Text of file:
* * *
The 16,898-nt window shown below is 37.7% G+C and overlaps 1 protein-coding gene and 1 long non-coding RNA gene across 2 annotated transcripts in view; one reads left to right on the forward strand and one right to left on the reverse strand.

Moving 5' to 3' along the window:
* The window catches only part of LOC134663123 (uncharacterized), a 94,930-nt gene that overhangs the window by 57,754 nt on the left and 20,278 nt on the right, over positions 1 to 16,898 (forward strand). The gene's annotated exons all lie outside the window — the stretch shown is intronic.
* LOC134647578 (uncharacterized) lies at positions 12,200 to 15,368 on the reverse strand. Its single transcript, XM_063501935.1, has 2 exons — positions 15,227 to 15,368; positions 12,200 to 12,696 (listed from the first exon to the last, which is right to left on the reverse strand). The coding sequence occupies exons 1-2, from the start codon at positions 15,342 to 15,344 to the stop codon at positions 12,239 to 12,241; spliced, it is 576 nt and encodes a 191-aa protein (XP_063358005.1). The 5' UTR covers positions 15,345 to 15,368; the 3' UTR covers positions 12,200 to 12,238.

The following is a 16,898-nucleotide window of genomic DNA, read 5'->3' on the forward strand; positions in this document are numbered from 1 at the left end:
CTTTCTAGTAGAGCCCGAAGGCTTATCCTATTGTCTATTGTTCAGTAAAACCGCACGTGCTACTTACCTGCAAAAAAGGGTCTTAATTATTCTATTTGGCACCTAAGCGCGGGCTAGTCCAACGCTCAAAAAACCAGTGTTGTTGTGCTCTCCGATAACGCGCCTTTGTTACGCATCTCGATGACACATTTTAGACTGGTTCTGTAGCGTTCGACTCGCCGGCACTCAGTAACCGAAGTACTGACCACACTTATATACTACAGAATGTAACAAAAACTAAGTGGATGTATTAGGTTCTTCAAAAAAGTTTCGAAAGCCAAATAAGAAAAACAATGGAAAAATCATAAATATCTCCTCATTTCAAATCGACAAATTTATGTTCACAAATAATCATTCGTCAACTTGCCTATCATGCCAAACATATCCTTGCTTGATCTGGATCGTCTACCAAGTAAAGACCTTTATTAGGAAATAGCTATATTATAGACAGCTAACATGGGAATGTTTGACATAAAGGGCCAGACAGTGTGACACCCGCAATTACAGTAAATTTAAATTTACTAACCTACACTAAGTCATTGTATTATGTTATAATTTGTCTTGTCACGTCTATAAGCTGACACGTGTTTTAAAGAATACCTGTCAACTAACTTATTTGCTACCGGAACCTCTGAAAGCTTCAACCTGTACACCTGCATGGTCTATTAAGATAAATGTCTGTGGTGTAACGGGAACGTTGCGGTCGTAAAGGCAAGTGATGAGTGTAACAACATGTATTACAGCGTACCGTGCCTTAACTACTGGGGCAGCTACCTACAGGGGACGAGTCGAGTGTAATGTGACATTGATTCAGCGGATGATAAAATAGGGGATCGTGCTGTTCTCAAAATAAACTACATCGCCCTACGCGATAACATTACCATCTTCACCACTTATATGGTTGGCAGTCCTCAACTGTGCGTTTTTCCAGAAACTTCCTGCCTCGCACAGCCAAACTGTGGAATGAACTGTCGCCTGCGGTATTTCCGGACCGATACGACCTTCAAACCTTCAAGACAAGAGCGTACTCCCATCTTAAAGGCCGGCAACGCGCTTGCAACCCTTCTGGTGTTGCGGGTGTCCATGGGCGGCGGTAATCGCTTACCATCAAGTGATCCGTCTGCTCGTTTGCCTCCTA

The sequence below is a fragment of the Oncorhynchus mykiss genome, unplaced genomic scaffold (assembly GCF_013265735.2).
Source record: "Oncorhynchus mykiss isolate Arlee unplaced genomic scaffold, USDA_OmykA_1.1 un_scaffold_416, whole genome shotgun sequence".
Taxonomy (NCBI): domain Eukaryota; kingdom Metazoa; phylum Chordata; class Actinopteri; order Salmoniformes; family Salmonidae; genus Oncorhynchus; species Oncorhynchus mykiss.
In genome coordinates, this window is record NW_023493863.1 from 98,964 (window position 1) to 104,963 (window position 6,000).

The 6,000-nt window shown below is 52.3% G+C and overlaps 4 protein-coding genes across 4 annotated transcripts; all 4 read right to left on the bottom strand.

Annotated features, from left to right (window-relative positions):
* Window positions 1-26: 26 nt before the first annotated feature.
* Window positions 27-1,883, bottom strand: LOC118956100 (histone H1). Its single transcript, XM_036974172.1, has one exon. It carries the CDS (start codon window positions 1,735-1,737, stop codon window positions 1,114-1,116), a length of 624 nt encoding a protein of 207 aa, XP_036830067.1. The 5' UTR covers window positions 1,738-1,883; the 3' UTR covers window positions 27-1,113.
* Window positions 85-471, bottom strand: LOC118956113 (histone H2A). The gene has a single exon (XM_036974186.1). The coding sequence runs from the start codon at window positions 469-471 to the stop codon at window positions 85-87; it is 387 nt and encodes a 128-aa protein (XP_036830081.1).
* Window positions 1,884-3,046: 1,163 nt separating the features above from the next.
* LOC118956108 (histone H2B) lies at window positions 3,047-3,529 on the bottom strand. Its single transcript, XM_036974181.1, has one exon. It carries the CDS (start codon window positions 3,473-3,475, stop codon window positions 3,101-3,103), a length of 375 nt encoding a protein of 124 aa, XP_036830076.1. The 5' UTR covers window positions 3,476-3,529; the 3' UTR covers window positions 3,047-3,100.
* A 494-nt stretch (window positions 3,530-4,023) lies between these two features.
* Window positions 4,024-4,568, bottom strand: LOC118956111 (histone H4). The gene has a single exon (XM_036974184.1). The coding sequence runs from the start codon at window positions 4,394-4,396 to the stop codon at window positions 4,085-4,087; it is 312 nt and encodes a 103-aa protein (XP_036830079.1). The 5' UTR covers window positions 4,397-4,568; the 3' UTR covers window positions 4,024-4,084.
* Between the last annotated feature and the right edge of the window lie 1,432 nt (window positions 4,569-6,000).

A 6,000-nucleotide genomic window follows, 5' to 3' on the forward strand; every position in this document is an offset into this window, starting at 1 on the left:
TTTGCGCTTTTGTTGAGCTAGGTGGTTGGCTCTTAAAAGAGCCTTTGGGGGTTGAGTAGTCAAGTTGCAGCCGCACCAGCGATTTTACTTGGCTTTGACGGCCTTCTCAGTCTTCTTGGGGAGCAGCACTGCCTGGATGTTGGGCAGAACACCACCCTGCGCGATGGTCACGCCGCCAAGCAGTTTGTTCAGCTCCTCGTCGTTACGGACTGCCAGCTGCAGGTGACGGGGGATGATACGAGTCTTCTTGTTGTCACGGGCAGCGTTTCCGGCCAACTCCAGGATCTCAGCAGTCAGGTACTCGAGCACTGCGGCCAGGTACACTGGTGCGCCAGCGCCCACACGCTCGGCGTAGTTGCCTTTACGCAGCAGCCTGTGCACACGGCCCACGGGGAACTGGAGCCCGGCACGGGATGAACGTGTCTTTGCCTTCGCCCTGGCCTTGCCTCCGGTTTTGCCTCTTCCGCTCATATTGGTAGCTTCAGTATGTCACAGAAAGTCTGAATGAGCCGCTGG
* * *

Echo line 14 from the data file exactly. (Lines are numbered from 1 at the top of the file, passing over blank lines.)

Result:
* Window positions 27-1,883, bottom strand: LOC118956100 (histone H1). Its single transcript, XM_036974172.1, has one exon. It carries the CDS (start codon window positions 1,735-1,737, stop codon window positions 1,114-1,116), a length of 624 nt encoding a protein of 207 aa, XP_036830067.1. The 5' UTR covers window positions 1,738-1,883; the 3' UTR covers window positions 27-1,113.